Video Spotlight

"'I'm a Health Worker' - Abduaraman Gidi" made by IntraHealth International.

Raising the Score: Community empowerment for better maternal health care

Community empowerment for better maternal health care

Learn about the approach CARE has implemented to address community concerns and 
improve maternal health in Malawi.

This is an interactive website with multimedia content. 

Estimating the cost of referral and willingness to pay for referral to higher-level health facilities: a case series study from an integrated community case management programme in Uganda

Integrated community case management (iCCM) relies on community health workers (CHWs) managing children with malaria, pneumonia, diarrhoea, and referring children when management is not possible. This study sought to establish the cost per sick child referred to seek care from a higher-level health facility by a CHW and to estimate caregivers’ willingness to pay (WTP) for a referral. 

​Care Groups II: A Summary of the Child Survival Outcomes Achieved using Volunteer Community Health Workers in Resource- Contstrained Settings

Care Group projects resulted in high levels of healthy behavior, including use of oral rehydration therapy, bed nets, and health care services. Accordingly, under-5 mortality in Care Groups areas declined by an estimated 32% compared with 11% in areas with child survival projects not using Core Groups.

 

Care Groups I: An Innovative Community-Based Strategy for Improving Maternal, Neonatal, and Child Health in Resource-Constrained Settings

Care Groups use volunteers to motivate mothers to adopt key MCH behaviors. The volunteers meet as a group every 2-4 weeks with a paid facilitator to learn new health promotion messages. Key ingredients of the approach include: peer-to-peer health promotion, selection of volunteers by the mothers, a manageable workload for the volunteers (no more than 15 households per volunteer), frequent (at least monthly) contact between volunteers and mothers, and regular supervision of the volunteers. 

 

A Rough Guide to Community Engagement in Performance-Based Incentive Programs: With Lessons from Burundi, Indonesia, and Mexico

This guide aims to help policymakers and program managers assess whether engaging communities makes sense in the context of the performance-based incentive (PBI) programs they support; determine what is the best approach or mechanism for such engagement; and how to mitigate the risks. PBI, as with bottom-up social accountability mechanisms, aims to fix broken accountability relationships by providing payers of health services tools to hold providers accountable through provision of incentives for verified increases in the quantity and quality of health services.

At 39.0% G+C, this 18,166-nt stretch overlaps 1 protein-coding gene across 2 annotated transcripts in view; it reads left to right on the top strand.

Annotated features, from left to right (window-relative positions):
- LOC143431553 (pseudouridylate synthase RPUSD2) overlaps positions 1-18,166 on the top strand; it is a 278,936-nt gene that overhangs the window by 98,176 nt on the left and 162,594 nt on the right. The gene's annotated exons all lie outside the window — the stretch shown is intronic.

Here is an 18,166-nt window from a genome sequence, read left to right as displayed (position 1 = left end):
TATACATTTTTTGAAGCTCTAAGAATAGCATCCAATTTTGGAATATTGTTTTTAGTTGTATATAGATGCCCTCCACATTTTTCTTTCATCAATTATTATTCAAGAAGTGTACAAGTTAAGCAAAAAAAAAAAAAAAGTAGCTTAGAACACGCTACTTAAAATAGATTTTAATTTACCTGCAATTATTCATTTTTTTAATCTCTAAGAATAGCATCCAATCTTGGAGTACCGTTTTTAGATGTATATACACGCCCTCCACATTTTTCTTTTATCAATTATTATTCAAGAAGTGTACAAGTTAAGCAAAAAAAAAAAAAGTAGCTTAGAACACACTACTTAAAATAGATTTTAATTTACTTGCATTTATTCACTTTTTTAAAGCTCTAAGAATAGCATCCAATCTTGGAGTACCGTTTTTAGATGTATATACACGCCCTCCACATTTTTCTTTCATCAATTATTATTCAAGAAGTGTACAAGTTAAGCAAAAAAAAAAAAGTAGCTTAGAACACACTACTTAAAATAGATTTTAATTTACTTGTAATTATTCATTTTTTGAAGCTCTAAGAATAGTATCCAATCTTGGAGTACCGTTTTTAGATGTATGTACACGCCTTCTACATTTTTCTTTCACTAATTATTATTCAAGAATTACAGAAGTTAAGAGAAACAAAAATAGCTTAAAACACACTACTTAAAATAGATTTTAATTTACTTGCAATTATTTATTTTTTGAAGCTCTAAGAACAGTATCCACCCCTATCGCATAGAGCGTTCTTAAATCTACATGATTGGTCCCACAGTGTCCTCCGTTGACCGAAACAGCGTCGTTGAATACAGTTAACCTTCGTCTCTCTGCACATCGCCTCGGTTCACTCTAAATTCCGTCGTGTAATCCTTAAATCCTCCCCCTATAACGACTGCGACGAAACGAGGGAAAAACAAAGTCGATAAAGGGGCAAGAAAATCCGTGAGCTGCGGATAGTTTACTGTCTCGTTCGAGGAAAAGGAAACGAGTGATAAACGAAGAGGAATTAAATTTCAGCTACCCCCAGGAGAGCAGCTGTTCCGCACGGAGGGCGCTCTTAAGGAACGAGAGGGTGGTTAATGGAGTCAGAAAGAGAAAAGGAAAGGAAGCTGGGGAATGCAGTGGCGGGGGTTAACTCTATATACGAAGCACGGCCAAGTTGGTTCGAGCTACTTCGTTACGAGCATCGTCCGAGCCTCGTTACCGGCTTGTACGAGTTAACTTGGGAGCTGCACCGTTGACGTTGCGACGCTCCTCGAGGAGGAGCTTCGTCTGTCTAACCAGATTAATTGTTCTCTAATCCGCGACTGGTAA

Acceptability and trust of community health workers offering material and newborn health education in rural Uganda

When trusted, Community Health Workers (CHWs) can contribute to improving maternal and newborn health outcomes in low- and middle-income countries through education. Issues of acceptability of CHWs by communities were explored through experiences gained in a qualitative study that is part of a cluster randomized trial in East Uganda.

Addressing the social determinants of health: a case study from the Mitanin (community health worker) programme in India

The Mitanin Programme, a government community health worker (CHW) programme, was started in Chhattisgarh State of India in 2002. The CHWs (Mitanins) have consistently adopted roles that go beyond health programme- specific interventions to embrace community mobilization and action on local priorities. The aim of this research was to document how and why the Mitanins have been able to act on the social determinants of health, describing the catalysts and processes involved and the enabling programmatic and organizational factors.

Poor retention does not have to be the rule: retention of volunteer community health workers in Uganda

Globally, health worker shortages continue to plague developing countries. Community health workers are increasingly being promoted to extend primary health care to underserved populations. Since 2004, Healthy Child Uganda (HCU) has trained volunteer community health workers in child health promotion in rural southwest Uganda. This study analyses the retention and motivation of volunteer community health workers trained by HCU. It presents retention rates over a 5-year period and provides insight into volunteer motivation.

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CHW Central is managed by Initiatives Inc. Site start-up was supported by the USAID Health Care Improvement Project in 2011.

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